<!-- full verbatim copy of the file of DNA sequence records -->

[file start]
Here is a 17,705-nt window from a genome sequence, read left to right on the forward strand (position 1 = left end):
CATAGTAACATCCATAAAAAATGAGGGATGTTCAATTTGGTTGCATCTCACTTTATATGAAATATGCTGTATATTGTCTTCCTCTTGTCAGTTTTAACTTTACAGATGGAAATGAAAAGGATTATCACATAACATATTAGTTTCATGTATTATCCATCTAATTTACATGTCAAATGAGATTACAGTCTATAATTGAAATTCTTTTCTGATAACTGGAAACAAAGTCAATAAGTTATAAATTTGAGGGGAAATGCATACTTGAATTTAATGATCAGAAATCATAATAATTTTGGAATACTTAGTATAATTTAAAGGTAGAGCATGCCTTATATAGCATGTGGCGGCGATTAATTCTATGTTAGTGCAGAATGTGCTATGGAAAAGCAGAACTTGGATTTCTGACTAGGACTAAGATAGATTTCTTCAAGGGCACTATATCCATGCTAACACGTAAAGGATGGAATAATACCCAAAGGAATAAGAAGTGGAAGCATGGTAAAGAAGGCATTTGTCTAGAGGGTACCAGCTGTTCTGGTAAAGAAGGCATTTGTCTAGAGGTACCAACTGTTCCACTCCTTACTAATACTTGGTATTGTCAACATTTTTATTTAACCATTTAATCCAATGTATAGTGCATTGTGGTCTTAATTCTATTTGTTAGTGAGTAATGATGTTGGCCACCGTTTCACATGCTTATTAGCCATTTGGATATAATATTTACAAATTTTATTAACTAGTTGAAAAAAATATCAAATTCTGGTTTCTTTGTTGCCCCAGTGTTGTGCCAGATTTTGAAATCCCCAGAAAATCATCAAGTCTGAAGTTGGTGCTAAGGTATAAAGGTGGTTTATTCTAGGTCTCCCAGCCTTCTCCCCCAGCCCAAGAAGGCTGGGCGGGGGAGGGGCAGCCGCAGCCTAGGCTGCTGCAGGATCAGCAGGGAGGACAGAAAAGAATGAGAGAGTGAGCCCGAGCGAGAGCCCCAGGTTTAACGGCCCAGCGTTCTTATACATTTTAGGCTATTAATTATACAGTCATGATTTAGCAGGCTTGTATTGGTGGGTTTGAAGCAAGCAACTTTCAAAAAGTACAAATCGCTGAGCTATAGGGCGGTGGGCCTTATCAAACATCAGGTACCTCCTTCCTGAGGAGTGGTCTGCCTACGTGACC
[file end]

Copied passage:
Here is a 17,705-nt window from a genome sequence, read left to right on the forward strand (position 1 = left end):
CATAGTAACATCCATAAAAAATGAGGGATGTTCAATTTGGTTGCATCTCACTTTATATGAAATATGCTGTATATTGTCTTCCTCTTGTCAGTTTTAACTTTACAGATGGAAATGAAAAGGATTATCACATAACATATTAGTTTCATGTATTATCCATCTAATTTACATGTCAAATGAGATTACAGTCTATAATTGAAATTCTTTTCTGATAACTGGAAACAAAGTCAATAAGTTATAAATTTGAGGGGAAATGCATACTTGAATTTAATGATCAGAAATCATAATAATTTTGGAATACTTAGTATAATTTAAAGGTAGAGCATGCCTTATATAGCATGTGGCGGCGATTAATTCTATGTTAGTGCAGAATGTGCTATGGAAAAGCAGAACTTGGATTTCTGACTAGGACTAAGATAGATTTCTTCAAGGGCACTATATCCATGCTAACACGTAAAGGATGGAATAATACCCAAAGGAATAAGAAGTGGAAGCATGGTAAAGAAGGCATTTGTCTAGAGGGTACCAGCTGTTCTGGTAAAGAAGGCATTTGTCTAGAGGTACCAACTGTTCCACTCCTTACTAATACTTGGTATTGTCAACATTTTTATTTAACCATTTAATCCAATGTATAGTGCATTGTGGTCTTAATTCTATTTGTTAGTGAGTAATGATGTTGGCCACCGTTTCACATGCTTATTAGCCATTTGGATATAATATTTACAAATTTTATTAACTAGTTGAAAAAAATATCAAATTCTGGTTTCTTTGTTGCCCCAGTGTTGTGCCAGATTTTGAAATCCCCAGAAAATCATCAAGTCTGAAGTTGGTGCTAAGGTATAAAGGTGGTTTATTCTAGGTCTCCCAGCCTTCTCCCCCAGCCCAAGAAGGCTGGGCGGGGGAGGGGCAGCCGCAGCCTAGGCTGCTGCAGGATCAGCAGGGAGGACAGAAAAGAATGAGAGAGTGAGCCCGAGCGAGAGCCCCAGGTTTAACGGCCCAGCGTTCTTATACATTTTAGGCTATTAATTATACAGTCATGATTTAGCAGGCTTGTATTGGTGGGTTTGAAGCAAGCAACTTTCAAAAAGTACAAATCGCTGAGCTATAGGGCGGTGGGCCTTATCAAACATCAGGTACCTCCTTCCTGAGGAGTGGTCTGCCTACGTGACC